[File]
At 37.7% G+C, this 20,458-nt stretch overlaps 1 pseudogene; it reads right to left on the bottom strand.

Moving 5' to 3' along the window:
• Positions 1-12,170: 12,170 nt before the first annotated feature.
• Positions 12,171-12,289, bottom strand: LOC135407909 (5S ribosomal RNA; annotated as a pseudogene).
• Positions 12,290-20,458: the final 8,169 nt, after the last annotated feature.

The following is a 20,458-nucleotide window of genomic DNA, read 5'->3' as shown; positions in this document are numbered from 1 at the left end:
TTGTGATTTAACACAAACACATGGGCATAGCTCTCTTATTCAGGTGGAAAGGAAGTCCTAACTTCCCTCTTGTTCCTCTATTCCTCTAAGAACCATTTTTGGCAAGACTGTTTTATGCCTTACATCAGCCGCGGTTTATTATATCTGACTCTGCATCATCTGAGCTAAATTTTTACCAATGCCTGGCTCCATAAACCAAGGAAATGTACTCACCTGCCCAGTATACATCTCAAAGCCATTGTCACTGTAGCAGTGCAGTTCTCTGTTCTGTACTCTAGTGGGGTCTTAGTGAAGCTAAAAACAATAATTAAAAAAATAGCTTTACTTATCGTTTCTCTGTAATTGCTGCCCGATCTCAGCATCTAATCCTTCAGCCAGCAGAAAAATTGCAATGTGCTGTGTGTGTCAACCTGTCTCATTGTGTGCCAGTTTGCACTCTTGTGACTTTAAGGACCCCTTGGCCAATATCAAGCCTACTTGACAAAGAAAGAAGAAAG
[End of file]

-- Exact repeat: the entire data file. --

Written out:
At 37.7% G+C, this 20,458-nt stretch overlaps 1 pseudogene; it reads right to left on the bottom strand.

Moving 5' to 3' along the window:
• Positions 1-12,170: 12,170 nt before the first annotated feature.
• Positions 12,171-12,289, bottom strand: LOC135407909 (5S ribosomal RNA; annotated as a pseudogene).
• Positions 12,290-20,458: the final 8,169 nt, after the last annotated feature.

The following is a 20,458-nucleotide window of genomic DNA, read 5'->3' as shown; positions in this document are numbered from 1 at the left end:
TTGTGATTTAACACAAACACATGGGCATAGCTCTCTTATTCAGGTGGAAAGGAAGTCCTAACTTCCCTCTTGTTCCTCTATTCCTCTAAGAACCATTTTTGGCAAGACTGTTTTATGCCTTACATCAGCCGCGGTTTATTATATCTGACTCTGCATCATCTGAGCTAAATTTTTACCAATGCCTGGCTCCATAAACCAAGGAAATGTACTCACCTGCCCAGTATACATCTCAAAGCCATTGTCACTGTAGCAGTGCAGTTCTCTGTTCTGTACTCTAGTGGGGTCTTAGTGAAGCTAAAAACAATAATTAAAAAAATAGCTTTACTTATCGTTTCTCTGTAATTGCTGCCCGATCTCAGCATCTAATCCTTCAGCCAGCAGAAAAATTGCAATGTGCTGTGTGTGTCAACCTGTCTCATTGTGTGCCAGTTTGCACTCTTGTGACTTTAAGGACCCCTTGGCCAATATCAAGCCTACTTGACAAAGAAAGAAGAAAG